IV Written space 265 x 190 mm. 44-46 lines per column, 2 columns per page. Carefully pricked and ruled and framed. No running heads. Latin verse-headings (in black) and summaries, etc. (in red) both in column in a larger and more formal version of the scribe's hand: the distinction grows more marked as the hand of the English text grows more cursive. Latin verse-headings are usually underlined in red, with Versus written in margin. Latin summaries are often misplaced in relation to the English text by a line or two (e.g. I.390, fol.3r; I.466, fol.3v), indicating an exemplar with summaries in the margin; they often follow at the end of the same line as the last line of a Latin verse-heading (e.g. I.574, fol.4v; I.1234, fol.8v) or of the English text after which they have been misplaced (e.g. I.1890, fol.12r). A blank line at the end of a summary indicates advance miscalculation of the space needed. There are occasionally spaces left for Latin summaries that are not entered in (e.g. I.292, fol.2v; II.1013, fol.27r); many other minor glosses are omitted, and indications of speaker appear only after II.2308 (fol.34v) and rarely even then.
V A firm, quite small anglicana. The scribe dots y and adds a fine stroke above i for a few folios, but soon gives up. Corrections in the hand of the scribe, e.g. omitted words indicated by a caret and inserted in the margin, e.g. I.467, fol.3v; I.581, fol.4v; I.748, fol.5v, I.1112, fol.7v, etc.); substitutions entered in the margin for words under-dotted to indicate erasure, e.g. I.1384, fol.9v, I.1553, fol.10v; words crossed out and the ‘correction’ written above, e.g. II.467, fol.23r, ‘vncouthe’ above ‘vnknowe’; lines marked for reversal by the insertion of ‘a’ and ‘b’ in the margin, e.g. I.1863-4, fol.12r. All forms of correction soon become very sporadic, whether because the scribe was writing more carefully or correcting less so.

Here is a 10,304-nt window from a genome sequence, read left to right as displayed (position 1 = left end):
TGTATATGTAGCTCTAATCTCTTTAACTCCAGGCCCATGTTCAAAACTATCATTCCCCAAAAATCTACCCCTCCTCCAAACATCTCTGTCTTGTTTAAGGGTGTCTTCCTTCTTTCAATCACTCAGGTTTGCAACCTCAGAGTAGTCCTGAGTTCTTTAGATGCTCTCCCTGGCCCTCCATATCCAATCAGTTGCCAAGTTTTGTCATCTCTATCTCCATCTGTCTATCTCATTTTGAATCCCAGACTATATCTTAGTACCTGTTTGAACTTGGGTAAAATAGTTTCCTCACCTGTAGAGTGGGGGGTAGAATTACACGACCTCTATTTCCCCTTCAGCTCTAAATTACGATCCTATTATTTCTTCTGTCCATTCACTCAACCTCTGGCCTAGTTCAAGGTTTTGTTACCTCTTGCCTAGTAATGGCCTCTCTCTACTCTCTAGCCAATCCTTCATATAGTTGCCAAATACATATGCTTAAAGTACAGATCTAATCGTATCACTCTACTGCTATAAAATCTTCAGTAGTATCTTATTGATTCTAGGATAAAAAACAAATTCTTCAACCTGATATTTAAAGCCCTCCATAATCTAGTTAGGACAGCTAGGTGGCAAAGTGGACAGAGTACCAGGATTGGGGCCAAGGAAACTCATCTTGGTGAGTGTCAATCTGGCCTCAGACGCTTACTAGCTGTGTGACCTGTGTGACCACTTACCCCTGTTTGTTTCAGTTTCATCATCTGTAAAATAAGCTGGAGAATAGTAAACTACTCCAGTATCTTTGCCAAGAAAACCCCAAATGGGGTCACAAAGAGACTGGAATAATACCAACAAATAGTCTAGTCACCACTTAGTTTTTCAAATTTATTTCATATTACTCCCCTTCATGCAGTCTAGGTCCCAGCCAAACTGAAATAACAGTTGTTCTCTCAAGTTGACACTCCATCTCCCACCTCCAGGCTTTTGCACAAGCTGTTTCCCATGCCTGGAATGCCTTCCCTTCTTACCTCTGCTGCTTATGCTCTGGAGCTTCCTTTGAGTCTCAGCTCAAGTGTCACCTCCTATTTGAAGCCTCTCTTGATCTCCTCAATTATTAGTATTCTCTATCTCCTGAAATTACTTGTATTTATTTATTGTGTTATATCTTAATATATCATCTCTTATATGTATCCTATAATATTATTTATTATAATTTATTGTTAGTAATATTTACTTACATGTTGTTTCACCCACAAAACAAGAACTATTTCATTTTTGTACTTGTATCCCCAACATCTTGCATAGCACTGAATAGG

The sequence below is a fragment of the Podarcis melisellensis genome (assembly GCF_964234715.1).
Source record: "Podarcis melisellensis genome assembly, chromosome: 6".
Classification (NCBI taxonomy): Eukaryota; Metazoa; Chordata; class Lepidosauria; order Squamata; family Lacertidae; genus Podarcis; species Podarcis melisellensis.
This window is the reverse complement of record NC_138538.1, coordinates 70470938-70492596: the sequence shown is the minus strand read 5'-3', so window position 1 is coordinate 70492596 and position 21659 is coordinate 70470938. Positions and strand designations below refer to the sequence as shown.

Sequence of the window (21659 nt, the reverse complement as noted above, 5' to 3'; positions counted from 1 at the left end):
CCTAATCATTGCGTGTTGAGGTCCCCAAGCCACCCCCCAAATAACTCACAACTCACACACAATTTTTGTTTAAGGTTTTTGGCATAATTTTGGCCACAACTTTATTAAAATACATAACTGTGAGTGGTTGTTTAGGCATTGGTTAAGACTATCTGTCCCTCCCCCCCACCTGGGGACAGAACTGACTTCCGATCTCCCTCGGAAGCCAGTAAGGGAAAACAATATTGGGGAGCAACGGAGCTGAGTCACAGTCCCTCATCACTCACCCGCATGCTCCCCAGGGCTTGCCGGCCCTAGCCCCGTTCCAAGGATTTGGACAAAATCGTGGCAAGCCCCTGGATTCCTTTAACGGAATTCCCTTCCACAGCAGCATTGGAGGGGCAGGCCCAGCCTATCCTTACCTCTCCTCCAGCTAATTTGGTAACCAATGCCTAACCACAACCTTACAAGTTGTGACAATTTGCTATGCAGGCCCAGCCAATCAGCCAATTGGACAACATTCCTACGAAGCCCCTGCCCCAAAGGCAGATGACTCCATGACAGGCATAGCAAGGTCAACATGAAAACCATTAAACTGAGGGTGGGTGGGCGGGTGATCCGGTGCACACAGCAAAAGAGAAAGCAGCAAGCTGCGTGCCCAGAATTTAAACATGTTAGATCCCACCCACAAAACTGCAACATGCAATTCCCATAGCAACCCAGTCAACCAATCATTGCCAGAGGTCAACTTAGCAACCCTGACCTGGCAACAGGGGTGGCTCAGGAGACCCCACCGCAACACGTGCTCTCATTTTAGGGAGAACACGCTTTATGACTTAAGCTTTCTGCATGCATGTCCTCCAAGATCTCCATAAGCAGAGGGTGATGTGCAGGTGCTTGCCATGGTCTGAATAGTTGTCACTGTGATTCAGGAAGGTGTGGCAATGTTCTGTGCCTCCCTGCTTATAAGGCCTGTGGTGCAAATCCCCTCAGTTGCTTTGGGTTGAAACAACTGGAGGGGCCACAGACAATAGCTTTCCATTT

VI Occasional raised punctus at the end of Latin verse lines; raised punctus plus virgule at end of English verse lines where the English text is compressed into prose by adjacent (space for) decorative initial, I.203-7 (fol.2r); double virgule to mark word-break and overrun in Latin summary following I.234 (fol.2r); raised punctus to mark mid-line break after prominent enjambment, e.g. I.971 (fol.7r, after ‘sorow’), I.985 (fol.7r, after ‘Uphield’, I.1151 (fol.8r, after ‘pees’), I.1251 (fol.8v, after ‘hert’). After this little flurry, as is often the case, the practice becomes very sporadic. A raised punctus plus virgule is used after the first ‘man’ in I.2224 (fol.14r) to avoid ambiguity.
VII Sewn on 7 tabs, late 15th or early 16th century brown leather over oak boards, front cover blind-stamped with four diamonds (the four making one large diamond), with eight triangles (each pair making one large triangle) at the corners, in a rectangular frame outlined by a double fillet; small diamonds are stamped at the centres and flourets at the corners of each of the four diamonds; the eight triangles each have three flourets, and further flourets are stamped in the line between the outer fillet and the edge of the cover. The spine of the volume, now much cracked, has 19th century gold lettering in gilt-edged compartments: JOHN GOWER.\ CONFESSIO \ AMANTIS \\ BRIT.MUS.\ STOWE \ 950
2o fo (fol.3r) hym selfe greueth alther werste (I.325)
(leaf pasted on inside of front cover) 2 pages of a Latin text, probably legal, heavily abbreviated, in double columns, prose, in a scholar's informal cursive hand, with the name `Anthony Chester', `Anthony Chester,’ in different hands (s.xvii), also `Iohn Chester', `Elyzabeth Chester', in the spaces between the Latin, and `Chester’ among pen-trials, also `Frauncis Normann' (Stowe Catalogue 1849).